Saturday, March 9, 2013



I read in the New York Times this week that the next big thing on college campuses is known as a MOOC.  No, that’s not a new drink or dance, but rather it stands for: Massive Open Online Course.

College courses used to be an on-campus thing that you’d walk to and sit through.  These usually only have as many students as there are seats, and a live professor lecturing in front.  These, like other professional development seminars, are and have been part of the brick and mortar world we’ve known for so long.

But this Internet thing is disrupting this legacy practice just as surely as it’s changed so many other things we do. Think about shopping, reading newspapers, watching broadcasts, researching information, and email. Now, universities like Harvard, Duke, MIT and others are broadcasting some of their best courses and teachers across the Internet to tens of thousands of students who would not otherwise have access to them.  These courses are often free, have proctored testing procedures, and are starting to spread in ways only the Internet can support.

Because the Internet is often portrayed as a waste of time, it’s interesting to see it start to develop in ways like this. The commercial Internet has only been available for less than 20 years but it’s already producing game changing practices that 100 years from now will be seen as remarkable as automobiles, penicillin, computers and airplane travel were and have been.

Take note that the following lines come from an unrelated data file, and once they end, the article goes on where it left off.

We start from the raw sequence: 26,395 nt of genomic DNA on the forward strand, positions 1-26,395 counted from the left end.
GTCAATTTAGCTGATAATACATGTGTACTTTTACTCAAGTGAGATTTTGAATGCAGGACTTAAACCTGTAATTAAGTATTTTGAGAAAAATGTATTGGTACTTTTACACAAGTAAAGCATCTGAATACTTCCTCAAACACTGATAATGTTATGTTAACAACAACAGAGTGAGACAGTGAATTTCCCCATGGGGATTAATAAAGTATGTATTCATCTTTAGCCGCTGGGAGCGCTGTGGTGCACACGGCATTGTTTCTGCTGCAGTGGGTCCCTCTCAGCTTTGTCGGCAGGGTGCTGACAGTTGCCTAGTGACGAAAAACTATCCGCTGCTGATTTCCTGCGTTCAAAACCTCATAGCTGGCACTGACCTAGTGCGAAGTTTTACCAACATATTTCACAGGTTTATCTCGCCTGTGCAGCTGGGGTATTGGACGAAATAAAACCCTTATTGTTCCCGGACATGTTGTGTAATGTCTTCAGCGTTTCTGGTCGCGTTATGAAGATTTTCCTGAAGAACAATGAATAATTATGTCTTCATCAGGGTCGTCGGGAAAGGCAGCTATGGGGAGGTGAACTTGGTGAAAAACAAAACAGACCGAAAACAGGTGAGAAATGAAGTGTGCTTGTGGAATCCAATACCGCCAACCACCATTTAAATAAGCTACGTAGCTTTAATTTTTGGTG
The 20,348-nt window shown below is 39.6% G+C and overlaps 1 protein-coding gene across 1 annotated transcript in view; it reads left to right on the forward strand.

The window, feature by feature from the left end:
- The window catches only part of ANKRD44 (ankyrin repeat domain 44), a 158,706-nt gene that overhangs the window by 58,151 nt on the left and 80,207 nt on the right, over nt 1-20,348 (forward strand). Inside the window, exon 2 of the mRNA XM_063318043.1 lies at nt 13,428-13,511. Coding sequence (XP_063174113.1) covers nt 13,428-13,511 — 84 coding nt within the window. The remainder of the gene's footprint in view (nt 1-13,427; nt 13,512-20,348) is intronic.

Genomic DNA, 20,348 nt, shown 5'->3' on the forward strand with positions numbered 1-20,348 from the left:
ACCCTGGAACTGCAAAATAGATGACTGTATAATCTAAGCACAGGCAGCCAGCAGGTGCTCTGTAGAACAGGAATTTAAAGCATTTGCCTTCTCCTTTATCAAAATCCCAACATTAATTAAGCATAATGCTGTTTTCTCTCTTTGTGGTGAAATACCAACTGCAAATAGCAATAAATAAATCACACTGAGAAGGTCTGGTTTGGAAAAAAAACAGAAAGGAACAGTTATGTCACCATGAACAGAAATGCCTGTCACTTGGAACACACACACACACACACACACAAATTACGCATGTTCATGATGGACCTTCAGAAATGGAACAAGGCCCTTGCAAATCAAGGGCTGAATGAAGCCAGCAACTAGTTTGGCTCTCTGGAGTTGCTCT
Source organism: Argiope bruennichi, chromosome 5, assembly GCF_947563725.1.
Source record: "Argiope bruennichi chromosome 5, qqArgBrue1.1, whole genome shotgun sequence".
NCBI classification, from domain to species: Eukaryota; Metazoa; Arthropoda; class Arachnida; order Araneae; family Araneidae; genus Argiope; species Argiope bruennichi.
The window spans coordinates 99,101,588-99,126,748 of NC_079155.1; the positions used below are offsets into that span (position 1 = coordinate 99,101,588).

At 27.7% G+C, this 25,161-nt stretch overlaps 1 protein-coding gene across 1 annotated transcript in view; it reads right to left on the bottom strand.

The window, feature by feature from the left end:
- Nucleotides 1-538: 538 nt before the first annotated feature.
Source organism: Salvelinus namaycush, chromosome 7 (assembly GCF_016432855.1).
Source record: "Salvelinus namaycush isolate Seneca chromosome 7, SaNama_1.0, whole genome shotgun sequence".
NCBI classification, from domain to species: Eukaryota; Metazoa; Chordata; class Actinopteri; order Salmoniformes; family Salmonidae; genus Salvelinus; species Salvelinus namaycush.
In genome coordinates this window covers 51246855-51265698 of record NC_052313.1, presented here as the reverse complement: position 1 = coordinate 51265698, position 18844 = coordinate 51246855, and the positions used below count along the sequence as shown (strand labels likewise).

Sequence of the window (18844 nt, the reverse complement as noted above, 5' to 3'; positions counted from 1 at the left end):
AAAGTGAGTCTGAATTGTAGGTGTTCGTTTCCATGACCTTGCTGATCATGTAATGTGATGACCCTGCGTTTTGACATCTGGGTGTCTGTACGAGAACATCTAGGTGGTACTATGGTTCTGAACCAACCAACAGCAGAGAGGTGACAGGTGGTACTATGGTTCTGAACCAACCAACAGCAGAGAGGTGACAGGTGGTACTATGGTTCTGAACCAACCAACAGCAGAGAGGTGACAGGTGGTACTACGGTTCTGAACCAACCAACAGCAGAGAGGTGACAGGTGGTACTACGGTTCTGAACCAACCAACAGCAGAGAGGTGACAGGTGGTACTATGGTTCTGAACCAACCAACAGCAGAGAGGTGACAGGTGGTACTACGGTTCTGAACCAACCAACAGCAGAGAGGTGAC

Every one of us who’ve been hijacked or held hostage by the Internet should start using things like this to truly change our lives.   As the Internet becomes known more for beaming the best rather than just being a tool for foolishness, it may truly start to reach its full potential.  And that will truly be amazing.

And thus the last line in the article really hit home: When outstanding becomes so easily available, average is over!

My message this week is about working together to create something great:

“Great teamwork is the only way we create the breakthroughs that define our careers.” Pat Riley

What kind of breakthroughs have you had in your career?  It’s usually something important that you worked on, like a project or a problem, and often is a bit of a challenge.   Work is mostly the same routine, over and over, but every now and then something comes along that is different, and in that moment you have a chance to shine.  That’s when you need to focus your abilities and energy, and be in that moment when nothing else matters.  It could be responding to a question, or serving someone, or finishing something with others: it will be an occasion when teamwork creates a great breakthrough that defines your career.  That’s when careers are defined!

Stay well!

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